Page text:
I caught James on an off day, when he planned to tend to some volunteer work for his church and get to choir practice that evening. He grew up in northern Illinois, the son of a farmer, so as a younger man, the idea of a good steady job was important to him.  

"I always felt really insecure if I didn’t have a regular paycheck," he said.  But while working in the funeral industry, he started picking up handyman work to supplement his income, and that built his confidence. "I’ve seen that I can support myself, and if I have several different avenues of pursuing income, it tends to fill in the gaps. So I’ve become a lot less anxious about working for myself. "

That confidence has changed the way he screens tenants for the apartment building he manages. "Because I’m doing independent stuff myself, I’m less concerned that they don’t have a regular nine-to-five job, as long as they can show that they can meet their expenses," James explained. 

The downside of his gig existence is that he isn't really saving much money, making retirement uncertain. "The closer I get to retirement age, the farther off it looks," James said with a laugh. "I’m probably looking at least at [working] the next five years, then may cut back on one of those [jobs]."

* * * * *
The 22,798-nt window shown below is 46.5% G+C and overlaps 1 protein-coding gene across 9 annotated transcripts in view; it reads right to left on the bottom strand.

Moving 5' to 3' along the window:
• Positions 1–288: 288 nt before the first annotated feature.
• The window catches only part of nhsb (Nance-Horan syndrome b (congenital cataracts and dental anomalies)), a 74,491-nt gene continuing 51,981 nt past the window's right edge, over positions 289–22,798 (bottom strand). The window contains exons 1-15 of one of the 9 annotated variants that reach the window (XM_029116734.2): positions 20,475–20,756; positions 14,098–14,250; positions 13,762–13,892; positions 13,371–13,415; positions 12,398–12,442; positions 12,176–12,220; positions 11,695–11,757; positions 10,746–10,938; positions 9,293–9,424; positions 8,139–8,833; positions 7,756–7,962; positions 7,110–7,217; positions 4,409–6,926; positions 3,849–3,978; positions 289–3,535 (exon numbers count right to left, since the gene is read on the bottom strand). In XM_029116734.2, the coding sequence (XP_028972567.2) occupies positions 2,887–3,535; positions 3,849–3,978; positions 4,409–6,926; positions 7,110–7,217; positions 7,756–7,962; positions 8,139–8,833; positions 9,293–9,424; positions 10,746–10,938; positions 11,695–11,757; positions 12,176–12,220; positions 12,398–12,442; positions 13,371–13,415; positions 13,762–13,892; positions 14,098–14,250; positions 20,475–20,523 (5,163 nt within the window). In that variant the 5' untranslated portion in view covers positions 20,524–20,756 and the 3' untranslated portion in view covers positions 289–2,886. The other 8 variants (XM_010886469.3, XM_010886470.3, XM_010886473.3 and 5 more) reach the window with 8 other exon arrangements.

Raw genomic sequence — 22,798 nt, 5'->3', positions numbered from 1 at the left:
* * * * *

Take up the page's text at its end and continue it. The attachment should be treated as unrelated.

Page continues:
Dianne Gowder: eyewear sales rep

The topic of retirement is a tough one for many older workers who've found themselves making a living in the gig economy late in their careers. 

“I don’t think I can ever retire because I never see having enough money to do so,” said 65-year old Dianne Gowder of San Pedro when I called her on the phone. Like David James, Gowder had responded to a simple survey at entitled "What do you do for a living?"

"I haven’t saved any money since 2005 and now I’m 65 so I’m just going to keep on working," says Dianne Gowder.
"I haven’t saved any money since 2005 and now I’m 65 so I’m just going to keep on working," says Dianne Gowder. Brian Watt/KPCC

Gowder is a sales consultant for an eyewear manufacturer — that means she sells eyeglasses frames to optometrists offices on commission. The work involves a lot of driving and cold call visits to vision centers in shopping malls, and schlepping big bags of sample frames to display in front of opticians.